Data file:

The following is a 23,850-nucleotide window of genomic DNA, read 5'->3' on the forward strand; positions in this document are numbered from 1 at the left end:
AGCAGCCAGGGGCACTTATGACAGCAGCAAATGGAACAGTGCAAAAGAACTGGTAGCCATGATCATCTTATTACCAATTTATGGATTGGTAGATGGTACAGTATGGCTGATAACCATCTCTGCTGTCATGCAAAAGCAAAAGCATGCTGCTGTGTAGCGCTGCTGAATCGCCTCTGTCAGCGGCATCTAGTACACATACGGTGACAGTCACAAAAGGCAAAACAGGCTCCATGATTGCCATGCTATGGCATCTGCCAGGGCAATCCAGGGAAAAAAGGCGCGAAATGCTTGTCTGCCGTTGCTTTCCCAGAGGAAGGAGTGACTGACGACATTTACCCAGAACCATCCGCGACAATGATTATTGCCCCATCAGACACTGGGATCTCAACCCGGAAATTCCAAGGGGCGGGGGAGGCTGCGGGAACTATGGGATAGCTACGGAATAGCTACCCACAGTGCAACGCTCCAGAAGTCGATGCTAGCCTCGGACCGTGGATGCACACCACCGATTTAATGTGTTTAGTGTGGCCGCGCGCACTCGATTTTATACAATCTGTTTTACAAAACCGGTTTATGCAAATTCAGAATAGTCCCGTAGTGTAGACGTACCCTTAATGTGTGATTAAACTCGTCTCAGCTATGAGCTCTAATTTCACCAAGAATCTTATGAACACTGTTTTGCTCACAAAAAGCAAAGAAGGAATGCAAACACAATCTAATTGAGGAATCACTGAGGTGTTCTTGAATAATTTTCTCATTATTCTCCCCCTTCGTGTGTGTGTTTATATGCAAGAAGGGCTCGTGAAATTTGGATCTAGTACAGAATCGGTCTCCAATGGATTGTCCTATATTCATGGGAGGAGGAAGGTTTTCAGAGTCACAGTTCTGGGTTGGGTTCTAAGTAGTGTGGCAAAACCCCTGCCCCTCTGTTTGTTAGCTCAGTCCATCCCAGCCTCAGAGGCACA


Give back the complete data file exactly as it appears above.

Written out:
The following is a 23,850-nucleotide window of genomic DNA, read 5'->3' on the forward strand; positions in this document are numbered from 1 at the left end:
AGCAGCCAGGGGCACTTATGACAGCAGCAAATGGAACAGTGCAAAAGAACTGGTAGCCATGATCATCTTATTACCAATTTATGGATTGGTAGATGGTACAGTATGGCTGATAACCATCTCTGCTGTCATGCAAAAGCAAAAGCATGCTGCTGTGTAGCGCTGCTGAATCGCCTCTGTCAGCGGCATCTAGTACACATACGGTGACAGTCACAAAAGGCAAAACAGGCTCCATGATTGCCATGCTATGGCATCTGCCAGGGCAATCCAGGGAAAAAAGGCGCGAAATGCTTGTCTGCCGTTGCTTTCCCAGAGGAAGGAGTGACTGACGACATTTACCCAGAACCATCCGCGACAATGATTATTGCCCCATCAGACACTGGGATCTCAACCCGGAAATTCCAAGGGGCGGGGGAGGCTGCGGGAACTATGGGATAGCTACGGAATAGCTACCCACAGTGCAACGCTCCAGAAGTCGATGCTAGCCTCGGACCGTGGATGCACACCACCGATTTAATGTGTTTAGTGTGGCCGCGCGCACTCGATTTTATACAATCTGTTTTACAAAACCGGTTTATGCAAATTCAGAATAGTCCCGTAGTGTAGACGTACCCTTAATGTGTGATTAAACTCGTCTCAGCTATGAGCTCTAATTTCACCAAGAATCTTATGAACACTGTTTTGCTCACAAAAAGCAAAGAAGGAATGCAAACACAATCTAATTGAGGAATCACTGAGGTGTTCTTGAATAATTTTCTCATTATTCTCCCCCTTCGTGTGTGTGTTTATATGCAAGAAGGGCTCGTGAAATTTGGATCTAGTACAGAATCGGTCTCCAATGGATTGTCCTATATTCATGGGAGGAGGAAGGTTTTCAGAGTCACAGTTCTGGGTTGGGTTCTAAGTAGTGTGGCAAAACCCCTGCCCCTCTGTTTGTTAGCTCAGTCCATCCCAGCCTCAGAGGCACA